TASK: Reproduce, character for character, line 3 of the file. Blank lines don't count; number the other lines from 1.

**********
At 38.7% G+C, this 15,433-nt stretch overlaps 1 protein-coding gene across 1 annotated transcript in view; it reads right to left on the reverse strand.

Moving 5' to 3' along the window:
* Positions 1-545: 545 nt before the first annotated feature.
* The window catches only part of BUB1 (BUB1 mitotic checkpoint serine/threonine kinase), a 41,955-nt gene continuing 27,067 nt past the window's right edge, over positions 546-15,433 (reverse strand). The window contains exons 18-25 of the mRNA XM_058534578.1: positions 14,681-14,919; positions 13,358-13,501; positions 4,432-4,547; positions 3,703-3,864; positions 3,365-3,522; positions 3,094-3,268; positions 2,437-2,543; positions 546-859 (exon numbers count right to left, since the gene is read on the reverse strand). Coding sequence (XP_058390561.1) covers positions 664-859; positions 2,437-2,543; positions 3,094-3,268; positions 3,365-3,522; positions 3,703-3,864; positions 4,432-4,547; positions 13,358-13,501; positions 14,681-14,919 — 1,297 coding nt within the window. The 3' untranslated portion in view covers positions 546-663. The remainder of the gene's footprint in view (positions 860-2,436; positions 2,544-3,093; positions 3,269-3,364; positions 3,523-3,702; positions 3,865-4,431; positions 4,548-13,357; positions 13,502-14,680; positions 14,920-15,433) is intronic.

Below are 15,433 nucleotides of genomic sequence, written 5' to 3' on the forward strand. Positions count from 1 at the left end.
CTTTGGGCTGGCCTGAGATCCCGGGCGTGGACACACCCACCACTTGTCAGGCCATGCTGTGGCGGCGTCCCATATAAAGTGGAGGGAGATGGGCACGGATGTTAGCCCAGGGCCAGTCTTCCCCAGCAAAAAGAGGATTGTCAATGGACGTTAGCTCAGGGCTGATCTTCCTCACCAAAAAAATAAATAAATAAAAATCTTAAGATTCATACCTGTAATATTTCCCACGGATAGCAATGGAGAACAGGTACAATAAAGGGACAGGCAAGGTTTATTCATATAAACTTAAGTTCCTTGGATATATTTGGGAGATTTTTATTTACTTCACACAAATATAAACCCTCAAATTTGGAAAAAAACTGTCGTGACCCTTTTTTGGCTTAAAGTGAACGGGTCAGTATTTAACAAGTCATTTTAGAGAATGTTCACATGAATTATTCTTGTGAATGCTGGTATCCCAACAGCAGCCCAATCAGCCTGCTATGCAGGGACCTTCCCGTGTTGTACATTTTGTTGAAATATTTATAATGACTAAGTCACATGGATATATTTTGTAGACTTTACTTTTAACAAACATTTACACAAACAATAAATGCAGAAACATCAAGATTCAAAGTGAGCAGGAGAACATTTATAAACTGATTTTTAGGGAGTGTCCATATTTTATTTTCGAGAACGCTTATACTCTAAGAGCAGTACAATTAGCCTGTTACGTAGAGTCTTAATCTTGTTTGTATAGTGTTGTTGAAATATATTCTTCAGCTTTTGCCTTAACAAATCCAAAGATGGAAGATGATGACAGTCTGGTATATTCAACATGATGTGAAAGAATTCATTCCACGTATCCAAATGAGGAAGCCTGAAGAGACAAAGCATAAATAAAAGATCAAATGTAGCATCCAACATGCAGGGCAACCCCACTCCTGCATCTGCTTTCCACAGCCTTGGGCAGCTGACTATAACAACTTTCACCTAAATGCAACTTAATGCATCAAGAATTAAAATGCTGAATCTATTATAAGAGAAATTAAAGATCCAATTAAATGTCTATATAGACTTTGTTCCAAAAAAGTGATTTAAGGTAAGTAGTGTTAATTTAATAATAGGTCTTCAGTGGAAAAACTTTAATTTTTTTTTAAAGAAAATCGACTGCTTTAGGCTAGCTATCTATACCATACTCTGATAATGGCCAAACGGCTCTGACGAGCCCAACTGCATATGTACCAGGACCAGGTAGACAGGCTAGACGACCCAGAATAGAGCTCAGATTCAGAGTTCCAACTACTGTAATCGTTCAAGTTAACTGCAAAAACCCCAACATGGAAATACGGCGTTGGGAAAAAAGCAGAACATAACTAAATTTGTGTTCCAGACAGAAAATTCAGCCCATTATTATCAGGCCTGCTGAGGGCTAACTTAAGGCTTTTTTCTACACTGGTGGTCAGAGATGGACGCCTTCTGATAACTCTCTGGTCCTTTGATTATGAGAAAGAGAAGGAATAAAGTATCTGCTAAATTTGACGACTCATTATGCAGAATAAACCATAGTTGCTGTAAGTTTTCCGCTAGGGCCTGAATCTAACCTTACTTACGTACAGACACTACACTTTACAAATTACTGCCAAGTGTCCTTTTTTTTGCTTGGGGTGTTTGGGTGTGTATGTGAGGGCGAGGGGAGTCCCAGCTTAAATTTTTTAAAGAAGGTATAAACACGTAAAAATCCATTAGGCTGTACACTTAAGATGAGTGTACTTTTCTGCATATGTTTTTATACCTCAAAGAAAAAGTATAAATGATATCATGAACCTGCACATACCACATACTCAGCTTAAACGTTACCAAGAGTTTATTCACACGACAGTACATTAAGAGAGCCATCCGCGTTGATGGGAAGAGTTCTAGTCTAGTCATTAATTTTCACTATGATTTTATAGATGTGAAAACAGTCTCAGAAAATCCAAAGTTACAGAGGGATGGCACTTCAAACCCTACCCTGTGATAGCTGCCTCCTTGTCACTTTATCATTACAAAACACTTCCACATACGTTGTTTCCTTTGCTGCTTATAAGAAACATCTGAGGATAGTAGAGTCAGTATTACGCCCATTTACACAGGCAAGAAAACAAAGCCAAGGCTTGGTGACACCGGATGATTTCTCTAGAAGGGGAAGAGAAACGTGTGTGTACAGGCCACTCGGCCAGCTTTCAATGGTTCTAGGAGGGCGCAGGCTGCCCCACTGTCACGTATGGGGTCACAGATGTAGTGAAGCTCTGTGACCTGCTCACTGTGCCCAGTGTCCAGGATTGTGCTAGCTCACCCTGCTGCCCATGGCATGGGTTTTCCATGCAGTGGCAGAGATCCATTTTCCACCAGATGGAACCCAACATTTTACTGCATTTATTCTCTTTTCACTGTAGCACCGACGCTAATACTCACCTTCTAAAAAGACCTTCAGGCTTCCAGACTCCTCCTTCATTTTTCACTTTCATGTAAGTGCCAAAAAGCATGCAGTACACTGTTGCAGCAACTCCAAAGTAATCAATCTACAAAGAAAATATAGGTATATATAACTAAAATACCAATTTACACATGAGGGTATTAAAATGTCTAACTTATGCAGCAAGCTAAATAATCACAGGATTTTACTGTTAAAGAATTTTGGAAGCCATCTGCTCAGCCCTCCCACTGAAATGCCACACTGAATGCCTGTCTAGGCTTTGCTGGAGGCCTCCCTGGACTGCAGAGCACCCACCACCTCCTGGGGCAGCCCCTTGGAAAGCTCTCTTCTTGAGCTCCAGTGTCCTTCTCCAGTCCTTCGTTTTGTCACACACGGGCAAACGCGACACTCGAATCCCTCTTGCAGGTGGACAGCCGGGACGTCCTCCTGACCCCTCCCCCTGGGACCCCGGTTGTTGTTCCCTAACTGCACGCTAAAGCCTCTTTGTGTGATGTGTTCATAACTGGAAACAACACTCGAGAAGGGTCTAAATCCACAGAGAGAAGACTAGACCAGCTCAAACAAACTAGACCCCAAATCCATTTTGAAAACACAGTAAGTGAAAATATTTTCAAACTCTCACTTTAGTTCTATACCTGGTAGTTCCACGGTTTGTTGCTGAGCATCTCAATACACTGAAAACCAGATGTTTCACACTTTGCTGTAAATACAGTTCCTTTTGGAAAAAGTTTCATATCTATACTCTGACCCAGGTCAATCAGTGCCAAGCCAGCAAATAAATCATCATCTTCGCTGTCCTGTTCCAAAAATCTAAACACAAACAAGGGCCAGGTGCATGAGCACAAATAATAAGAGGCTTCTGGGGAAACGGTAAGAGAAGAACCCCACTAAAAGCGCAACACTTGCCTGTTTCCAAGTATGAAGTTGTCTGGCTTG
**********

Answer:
* Positions 1-545: 545 nt before the first annotated feature.